Literary works

La buenaventura

The publication of La buenaventura in 2005 caused a great uproar within the Catholic Church in Puerto Rico due to its contents. An investigative report written as a narrative, the first part of the book is based on the memoirs of a Puerto Rican peasant describing an alleged 10-year-long Marian apparition at La Santa Montaña de Puerto Rico (The Sacred Mountain of Puerto Rico) located in the municipality of San Lorenzo. The second part of the book deals with an alleged conspiracy between several of the island’s priests and high-ranking church authorities to oust the bishop of the Diocese of Caguas, Monsignor Enrique Hernández, by using the results of the investigation of the events at La Santa Montaña ordered by the prelate as spearhead in what turned out to be an alleged full-fledged war against him.

La buenaventura (The good venture) soon became a bestseller at the three Borders bookstores in Puerto Rico and remained on its top-10 bestseller list for eight months between 2005 and 2006.

Tiempos revueltos

Tiempos revueltos, published in 2008, is a historical novel which narrates in detail El Grito de Jayuya, (The Outcry at Jayuya) the Nationalist revolution that took place in Puerto Rico in 1950 against the United States, during which the Republic of Puerto Rico was able to survive four days after its proclamation. The book was translated into English under the title "Times of Upheaval".

This historical milestone is narrated from the perspective of the commander of the revolutionary forces in Jayuya, Elio Torresola and his close relatives: his first cousin Blanca Canales, leader of the Nationalist movement in Jayuya; his sister Angelina, who was married to one of the revolutionaries and was later designated acting president of the Nationalist Party; his sister Doris, who was an aide to freedom champion and Nationalist Party president Pedro Albizu-Campos; his brother Griselio, who extended the revolution to the United States by assaulting Blair House, the temporary residence of president Harry Truman in Wáshington; his son Elio Ariel and one of his closest friends, Jayuya resident and Puerto Rican Independence Party follower Sigfredo Rodríguez.

Tiempos revueltos contains a detailed description of the crimes perpetrated by the United States against the people of Puerto Rico during the 20th Century as well as the history of the Nationalist Party and the challenges the organization confronted. The sources of information used to write the novel include interviews with members of the Nationalist army, Torresola family members and their relatives and friends, residents of Jayuya in 1950, the so-called FBI Secret Files on Puerto Rico, released in their entirety to the public by a congressional order and related to the surveillance and compilation of data on nationalists and independence advocates and, more than 600 other sources of information located in the University of Puerto Rico’s Puerto Rican Collection, newspaper and periodical libraries and film archives in Puerto Rico, Cuba and the United States.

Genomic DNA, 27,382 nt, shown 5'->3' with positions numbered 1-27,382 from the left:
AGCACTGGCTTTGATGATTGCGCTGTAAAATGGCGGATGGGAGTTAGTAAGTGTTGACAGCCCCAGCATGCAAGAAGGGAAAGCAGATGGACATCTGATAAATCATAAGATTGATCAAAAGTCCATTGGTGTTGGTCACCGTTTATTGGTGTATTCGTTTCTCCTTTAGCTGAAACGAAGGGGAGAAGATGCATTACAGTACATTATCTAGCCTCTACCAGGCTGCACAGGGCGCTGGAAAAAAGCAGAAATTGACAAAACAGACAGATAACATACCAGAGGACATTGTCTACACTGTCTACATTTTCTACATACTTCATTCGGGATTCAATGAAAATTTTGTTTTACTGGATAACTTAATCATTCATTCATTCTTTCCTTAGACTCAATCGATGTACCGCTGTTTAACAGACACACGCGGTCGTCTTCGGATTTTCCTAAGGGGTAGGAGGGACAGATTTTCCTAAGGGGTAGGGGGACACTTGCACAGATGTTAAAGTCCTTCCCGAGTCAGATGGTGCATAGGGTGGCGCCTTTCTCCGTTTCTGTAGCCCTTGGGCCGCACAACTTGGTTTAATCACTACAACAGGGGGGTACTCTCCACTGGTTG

Several universities and high schools in Puerto Rico have included Tiempos revueltos in their compulsory reading lists and in 2015, during a tribute rendered to him in Havana for being part of the 1950 revolutionary feat and for his unyielding patriotism throughout the years, Jayuya revolutionary Heriberto Marín handed a copy of Tiempos revueltos to Ricardo Alarcón, the president of Cuba’s National Assembly (1993-2013) considered for many years the third most powerful political figure in Cuba.

¿Lobos o Ungidos?

¿Lobos o ungidos? (Wolves or anointed?) was published in 2013; this narrative details the investigation and the efforts undertaken to unravel the events that took place at La Santa Montaña de Puerto Rico between 1899 and 2013, including those that took place after the reappearance of the blood allegedly shed at the mountain by Nuestra Madre, the name given by the peasants to the figure they claim was present on the peak between 1899 and 1909.

'Nuestra madre Nuestra madre (Our mother) is a second narrative which completes the trilogy (along with La buenaventura and ¿Lobos o ungidos?) and delves into the mystery of La Santa Montaña de Puerto Rico. Published in 2014, it contains a synopsis of La buenaventura, the latest events regarding the alleged Marian apparition at the mountain, an interview with the bishop emeritus of the Diocese of Caguas, Monsignor Enrique Hernández and testimonies of people who claim they have been healed at the mountain through the intercession of the Virgin Mary or have supposedly witnessed miraculous events there.

Sabrás que te quiero (Know that I love you) was published in 2017, this is Negretti’s second historical novel. The book narrates the indomitable patriotic spirit, the immense love for her family and for the city in which she was born, as well as the social, political and personal events that affected the life of Old San Juan native Emilia Santisteban (née Maldonado) since her 1863 birth until her death in 1952, especially those that took place once she promised to never again step on American soil after having witnessed the October 18, 1898 ceremony at Plaza de Armas (Arms Square) in which invading U.S. troops took over the capital.

The political and social history of the island and the customs, as well as the idiosyncrasy of the Puerto Rican people during the 19th Century and the first half of the 20th century are recreated in detail in this novel, for which the author consulted over 400 sources of information.


Vionette Negretti Wikipedia